Other tips

Be flexible.  There’s never just one way to achieve something. Have multiple options in mind to achieve your goals. It’s important not to put all your eggs into one basket. Investigate and plan other ways to get to where you want to get, whether it’s a college degree, job or vacation.

Get support.  It’s important to reach out and get support from others who can help you achieve your goals. This could be practical support from teachers or coaches, or moral support, from those like friends and family.

Try it out

Setting goals can keep you focused and motivated, and can increase your chances of getting the things you want. You can set goals for different areas of your life, such as your career, lifestyle, friendships, attitudes, interests and health.

In order to achieve your goals, you’ll need to clearly define what you want; set subgoals that you’ll need to achieve along the way, and follow through a step-by-step plan of action.

Perhaps people fail to achieve goals because various obstacles get in the way. Obstacles can be psychological (like boredom or a lack of motivation) or they can be practical problems (like not having enough time, money or support). When setting goals, it’s important to consider the potential obstacles and work out a plan to overcome them.



Get involved. A good way to get back into things at school and possibly make new friends is to become involved in activities or clubs. You may have been overwhelmed during your first semester or first year, or may not have been interesting in joining a club or other activity. Even if you have already made friends on your own, this could be a great time to meet some new people who share common interests with you. You might want to try a sports league, debate team, volunteer activity, student council, or fraternity or sorority. Now that you are settled into college and might feel more comfortable exploring your school’s social scene, it could be fun to get more involved.

Break the ice. It’s possible that you will find yourself in classes with people you don’t know. Other people often feel nervous about making new friends or being in a situation with strangers. Try breaking the ice by asking someone in your class to hang out after class, have coffee or join a study group. You may have gotten used to your classes and classmates in the previous semester or quarter, so you’ll have to introduce yourself to your new classmates to feel the same this semester.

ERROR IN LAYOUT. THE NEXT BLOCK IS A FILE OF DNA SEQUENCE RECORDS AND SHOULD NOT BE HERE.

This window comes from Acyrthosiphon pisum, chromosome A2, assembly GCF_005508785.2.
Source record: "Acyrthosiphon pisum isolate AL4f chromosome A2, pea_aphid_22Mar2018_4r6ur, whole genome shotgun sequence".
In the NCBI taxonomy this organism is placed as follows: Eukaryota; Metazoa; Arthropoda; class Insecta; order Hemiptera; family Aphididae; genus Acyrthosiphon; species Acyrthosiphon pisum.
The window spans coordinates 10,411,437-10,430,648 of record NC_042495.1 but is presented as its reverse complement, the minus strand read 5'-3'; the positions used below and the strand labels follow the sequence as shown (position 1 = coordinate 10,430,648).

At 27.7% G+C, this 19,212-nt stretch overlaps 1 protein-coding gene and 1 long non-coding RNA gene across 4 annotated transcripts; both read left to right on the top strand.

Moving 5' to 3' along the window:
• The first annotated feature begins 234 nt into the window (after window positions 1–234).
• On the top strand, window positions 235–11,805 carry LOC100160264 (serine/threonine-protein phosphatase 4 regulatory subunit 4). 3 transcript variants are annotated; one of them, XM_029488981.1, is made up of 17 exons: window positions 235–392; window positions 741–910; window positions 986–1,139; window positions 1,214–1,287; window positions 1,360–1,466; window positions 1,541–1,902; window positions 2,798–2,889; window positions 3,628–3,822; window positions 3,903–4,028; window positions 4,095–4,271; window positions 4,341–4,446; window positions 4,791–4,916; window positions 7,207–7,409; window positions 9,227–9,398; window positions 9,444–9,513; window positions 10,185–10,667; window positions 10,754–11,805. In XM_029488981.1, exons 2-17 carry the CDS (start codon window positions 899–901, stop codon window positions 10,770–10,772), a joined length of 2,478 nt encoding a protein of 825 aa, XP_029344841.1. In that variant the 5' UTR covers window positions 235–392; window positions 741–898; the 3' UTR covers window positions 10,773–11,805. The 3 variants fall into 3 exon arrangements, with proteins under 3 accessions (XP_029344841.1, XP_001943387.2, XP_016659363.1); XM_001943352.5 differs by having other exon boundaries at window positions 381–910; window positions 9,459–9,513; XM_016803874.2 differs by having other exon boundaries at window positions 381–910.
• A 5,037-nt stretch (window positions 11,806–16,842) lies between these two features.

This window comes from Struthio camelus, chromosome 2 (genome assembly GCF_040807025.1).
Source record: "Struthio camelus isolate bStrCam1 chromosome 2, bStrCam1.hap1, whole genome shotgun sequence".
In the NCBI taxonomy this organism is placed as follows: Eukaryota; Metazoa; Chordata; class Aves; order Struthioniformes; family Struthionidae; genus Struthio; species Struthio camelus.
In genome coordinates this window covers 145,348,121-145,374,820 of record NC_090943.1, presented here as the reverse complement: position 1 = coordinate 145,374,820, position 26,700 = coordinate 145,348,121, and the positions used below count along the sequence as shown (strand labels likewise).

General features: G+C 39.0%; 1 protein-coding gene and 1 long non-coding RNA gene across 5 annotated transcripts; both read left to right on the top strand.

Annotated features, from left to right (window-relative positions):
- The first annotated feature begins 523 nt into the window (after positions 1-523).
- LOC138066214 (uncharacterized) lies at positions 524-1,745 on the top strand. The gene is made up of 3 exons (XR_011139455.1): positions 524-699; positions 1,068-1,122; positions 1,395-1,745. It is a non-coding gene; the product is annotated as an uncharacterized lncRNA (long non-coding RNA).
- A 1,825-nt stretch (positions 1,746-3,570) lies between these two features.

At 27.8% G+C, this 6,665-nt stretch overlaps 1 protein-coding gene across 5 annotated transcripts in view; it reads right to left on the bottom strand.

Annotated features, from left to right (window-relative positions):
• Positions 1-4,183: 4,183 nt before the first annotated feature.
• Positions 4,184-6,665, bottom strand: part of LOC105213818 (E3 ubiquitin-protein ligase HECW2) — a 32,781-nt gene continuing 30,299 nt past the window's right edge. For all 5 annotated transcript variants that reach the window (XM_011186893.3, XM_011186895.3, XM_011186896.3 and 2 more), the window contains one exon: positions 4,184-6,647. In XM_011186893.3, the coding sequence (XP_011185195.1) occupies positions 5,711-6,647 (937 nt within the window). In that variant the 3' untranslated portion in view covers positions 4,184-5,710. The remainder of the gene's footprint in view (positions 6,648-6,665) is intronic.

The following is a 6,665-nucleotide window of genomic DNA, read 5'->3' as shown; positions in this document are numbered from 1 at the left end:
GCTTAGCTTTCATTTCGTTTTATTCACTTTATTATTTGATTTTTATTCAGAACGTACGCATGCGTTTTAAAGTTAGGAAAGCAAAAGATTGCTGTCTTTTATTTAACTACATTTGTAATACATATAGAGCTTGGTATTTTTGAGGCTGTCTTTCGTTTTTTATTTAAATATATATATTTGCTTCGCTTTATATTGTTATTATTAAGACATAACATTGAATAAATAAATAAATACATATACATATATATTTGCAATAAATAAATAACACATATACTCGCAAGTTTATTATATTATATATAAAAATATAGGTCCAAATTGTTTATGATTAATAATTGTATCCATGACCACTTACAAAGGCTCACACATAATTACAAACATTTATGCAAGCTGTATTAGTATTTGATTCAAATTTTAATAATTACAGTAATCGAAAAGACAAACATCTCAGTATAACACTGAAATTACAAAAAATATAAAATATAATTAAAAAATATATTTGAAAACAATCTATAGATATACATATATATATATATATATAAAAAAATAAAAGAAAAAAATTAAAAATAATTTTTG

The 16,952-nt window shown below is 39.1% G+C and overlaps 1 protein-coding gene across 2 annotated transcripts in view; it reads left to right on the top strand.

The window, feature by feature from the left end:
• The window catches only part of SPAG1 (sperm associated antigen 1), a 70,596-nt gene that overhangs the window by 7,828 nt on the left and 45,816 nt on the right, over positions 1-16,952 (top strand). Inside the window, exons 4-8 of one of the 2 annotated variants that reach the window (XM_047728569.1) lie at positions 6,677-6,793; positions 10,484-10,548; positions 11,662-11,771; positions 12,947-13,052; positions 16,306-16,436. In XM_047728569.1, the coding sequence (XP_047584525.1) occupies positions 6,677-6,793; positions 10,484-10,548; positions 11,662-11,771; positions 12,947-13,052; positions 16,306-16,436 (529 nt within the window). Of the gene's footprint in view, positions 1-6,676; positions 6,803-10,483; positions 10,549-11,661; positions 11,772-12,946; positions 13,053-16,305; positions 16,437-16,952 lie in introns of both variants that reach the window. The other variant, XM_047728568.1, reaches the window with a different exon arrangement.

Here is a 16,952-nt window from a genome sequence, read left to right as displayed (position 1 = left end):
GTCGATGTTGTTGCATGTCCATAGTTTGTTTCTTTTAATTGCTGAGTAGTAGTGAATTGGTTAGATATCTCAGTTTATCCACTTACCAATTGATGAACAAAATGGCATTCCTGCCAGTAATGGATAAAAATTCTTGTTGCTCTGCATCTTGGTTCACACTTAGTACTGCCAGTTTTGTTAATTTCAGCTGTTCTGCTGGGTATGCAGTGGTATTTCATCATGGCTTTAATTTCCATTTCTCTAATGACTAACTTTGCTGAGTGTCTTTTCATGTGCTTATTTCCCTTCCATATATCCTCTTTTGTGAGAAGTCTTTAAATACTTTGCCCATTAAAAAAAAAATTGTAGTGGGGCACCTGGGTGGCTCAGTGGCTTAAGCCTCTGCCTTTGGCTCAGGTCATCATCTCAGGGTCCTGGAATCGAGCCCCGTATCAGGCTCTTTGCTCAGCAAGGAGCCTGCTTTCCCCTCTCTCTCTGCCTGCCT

Don’t stick to stereotypes. It’s often easy to identify different groups at your school: common stereotypes are jocks, hipsters, business or international students, for example. However, interacting with anyone (no matter what group they hang out with usually or what stereotype you think they fit into) can help you expand your circle of friends and become more open-minded.          

ImageExpress yourself. Expressing yourself can help you keep in touch with how you are feeling. It can also help you release a lot of tension that you might be carrying around. Sometimes, when people lose touch with how they feel, their feelings burst out in situations or ways that are embarrassing or inappropriate.

Everyone needs some time alone to reflect on feelings. Being able to express how you feel might help you make better decisions about what is right for you now.

Ways of expressing yourself

Finding out the best way for you to express yourself can be rewarding. You might find that you enjoy expressing yourself in a particular way, like painting, playing a sport, singing, drumming or even yelling into a pillow. If you don’t know which way works best for you, try some of the following suggestions.

Write about how you feel. Writing can be a useful way to explore your feelings. Some people keep diaries or journals, while others just write down whatever comes into their head at a particular moment. You might want to write a story about what is happening in your life now or make up a story based on some past event in your life. Writing poetry works for some people, too.

Play a sport.  Playing sports lets you express yourself in a physical way. There are plenty of opportunities to yell or curse or feel elated when things go well. Team sports allow you to express yourself with others and use your mental and physical energy.

Draw or paint. Even if you don’t think of yourself as an artist, drawing and painting are useful ways of expressing yourself. You might just want to experiment with abstract lines, sketches or colors.

Sing, play music or shout. Singing along to your favorite songs or playing a musical instrument is another way of expressing yourself. Sing in the shower or in your car. If you play an instrument or sing regularly, you might want to start writing your own songs or music to express how you feel.

Dance.  Dance is a form of self-expression, and you don’t have to be a ballerina to do it. Put on some music at home or go out and dance as much as you like in whatever way you like.